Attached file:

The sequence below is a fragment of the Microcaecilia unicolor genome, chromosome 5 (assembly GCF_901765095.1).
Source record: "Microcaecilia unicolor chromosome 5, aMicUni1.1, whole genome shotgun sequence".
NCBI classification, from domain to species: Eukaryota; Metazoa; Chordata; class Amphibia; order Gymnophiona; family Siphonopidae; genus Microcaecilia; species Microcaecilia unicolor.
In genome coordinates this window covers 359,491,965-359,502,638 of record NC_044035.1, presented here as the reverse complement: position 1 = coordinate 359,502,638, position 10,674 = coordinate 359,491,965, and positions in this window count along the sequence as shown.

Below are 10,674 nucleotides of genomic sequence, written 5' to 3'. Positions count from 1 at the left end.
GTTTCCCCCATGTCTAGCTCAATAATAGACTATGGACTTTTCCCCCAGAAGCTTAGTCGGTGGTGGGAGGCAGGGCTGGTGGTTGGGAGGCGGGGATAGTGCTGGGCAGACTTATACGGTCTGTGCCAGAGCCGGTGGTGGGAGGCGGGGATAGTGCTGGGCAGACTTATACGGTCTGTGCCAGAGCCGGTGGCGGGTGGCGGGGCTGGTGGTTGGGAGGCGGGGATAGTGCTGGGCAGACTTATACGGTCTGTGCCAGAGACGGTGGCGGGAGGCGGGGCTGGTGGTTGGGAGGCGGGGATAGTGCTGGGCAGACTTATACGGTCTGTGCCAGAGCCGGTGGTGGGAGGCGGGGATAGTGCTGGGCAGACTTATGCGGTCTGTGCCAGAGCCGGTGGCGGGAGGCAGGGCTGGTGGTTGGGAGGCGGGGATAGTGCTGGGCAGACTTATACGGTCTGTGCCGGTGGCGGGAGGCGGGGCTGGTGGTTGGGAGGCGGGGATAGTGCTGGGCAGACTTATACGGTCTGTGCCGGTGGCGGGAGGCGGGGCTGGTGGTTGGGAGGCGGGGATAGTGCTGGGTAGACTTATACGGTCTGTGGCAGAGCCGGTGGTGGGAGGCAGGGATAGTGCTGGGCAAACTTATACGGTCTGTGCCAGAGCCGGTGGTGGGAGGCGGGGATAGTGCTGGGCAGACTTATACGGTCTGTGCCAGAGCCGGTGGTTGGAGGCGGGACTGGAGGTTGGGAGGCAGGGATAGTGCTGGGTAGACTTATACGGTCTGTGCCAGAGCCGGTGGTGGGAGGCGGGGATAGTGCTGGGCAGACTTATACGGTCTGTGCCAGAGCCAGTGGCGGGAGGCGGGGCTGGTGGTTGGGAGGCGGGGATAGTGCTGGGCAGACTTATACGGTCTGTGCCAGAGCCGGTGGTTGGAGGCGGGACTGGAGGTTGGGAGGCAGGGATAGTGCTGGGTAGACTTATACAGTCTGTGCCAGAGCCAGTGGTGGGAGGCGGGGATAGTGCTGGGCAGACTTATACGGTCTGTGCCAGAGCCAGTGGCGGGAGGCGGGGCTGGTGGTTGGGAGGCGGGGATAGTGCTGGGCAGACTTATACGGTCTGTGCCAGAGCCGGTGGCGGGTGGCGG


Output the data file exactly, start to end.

The sequence below is a fragment of the Microcaecilia unicolor genome, chromosome 5 (assembly GCF_901765095.1).
Source record: "Microcaecilia unicolor chromosome 5, aMicUni1.1, whole genome shotgun sequence".
NCBI classification, from domain to species: Eukaryota; Metazoa; Chordata; class Amphibia; order Gymnophiona; family Siphonopidae; genus Microcaecilia; species Microcaecilia unicolor.
In genome coordinates this window covers 359,491,965-359,502,638 of record NC_044035.1, presented here as the reverse complement: position 1 = coordinate 359,502,638, position 10,674 = coordinate 359,491,965, and positions in this window count along the sequence as shown.

Below are 10,674 nucleotides of genomic sequence, written 5' to 3'. Positions count from 1 at the left end.
GTTTCCCCCATGTCTAGCTCAATAATAGACTATGGACTTTTCCCCCAGAAGCTTAGTCGGTGGTGGGAGGCAGGGCTGGTGGTTGGGAGGCGGGGATAGTGCTGGGCAGACTTATACGGTCTGTGCCAGAGCCGGTGGTGGGAGGCGGGGATAGTGCTGGGCAGACTTATACGGTCTGTGCCAGAGCCGGTGGCGGGTGGCGGGGCTGGTGGTTGGGAGGCGGGGATAGTGCTGGGCAGACTTATACGGTCTGTGCCAGAGACGGTGGCGGGAGGCGGGGCTGGTGGTTGGGAGGCGGGGATAGTGCTGGGCAGACTTATACGGTCTGTGCCAGAGCCGGTGGTGGGAGGCGGGGATAGTGCTGGGCAGACTTATGCGGTCTGTGCCAGAGCCGGTGGCGGGAGGCAGGGCTGGTGGTTGGGAGGCGGGGATAGTGCTGGGCAGACTTATACGGTCTGTGCCGGTGGCGGGAGGCGGGGCTGGTGGTTGGGAGGCGGGGATAGTGCTGGGCAGACTTATACGGTCTGTGCCGGTGGCGGGAGGCGGGGCTGGTGGTTGGGAGGCGGGGATAGTGCTGGGTAGACTTATACGGTCTGTGGCAGAGCCGGTGGTGGGAGGCAGGGATAGTGCTGGGCAAACTTATACGGTCTGTGCCAGAGCCGGTGGTGGGAGGCGGGGATAGTGCTGGGCAGACTTATACGGTCTGTGCCAGAGCCGGTGGTTGGAGGCGGGACTGGAGGTTGGGAGGCAGGGATAGTGCTGGGTAGACTTATACGGTCTGTGCCAGAGCCGGTGGTGGGAGGCGGGGATAGTGCTGGGCAGACTTATACGGTCTGTGCCAGAGCCAGTGGCGGGAGGCGGGGCTGGTGGTTGGGAGGCGGGGATAGTGCTGGGCAGACTTATACGGTCTGTGCCAGAGCCGGTGGTTGGAGGCGGGACTGGAGGTTGGGAGGCAGGGATAGTGCTGGGTAGACTTATACAGTCTGTGCCAGAGCCAGTGGTGGGAGGCGGGGATAGTGCTGGGCAGACTTATACGGTCTGTGCCAGAGCCAGTGGCGGGAGGCGGGGCTGGTGGTTGGGAGGCGGGGATAGTGCTGGGCAGACTTATACGGTCTGTGCCAGAGCCGGTGGCGGGTGGCGG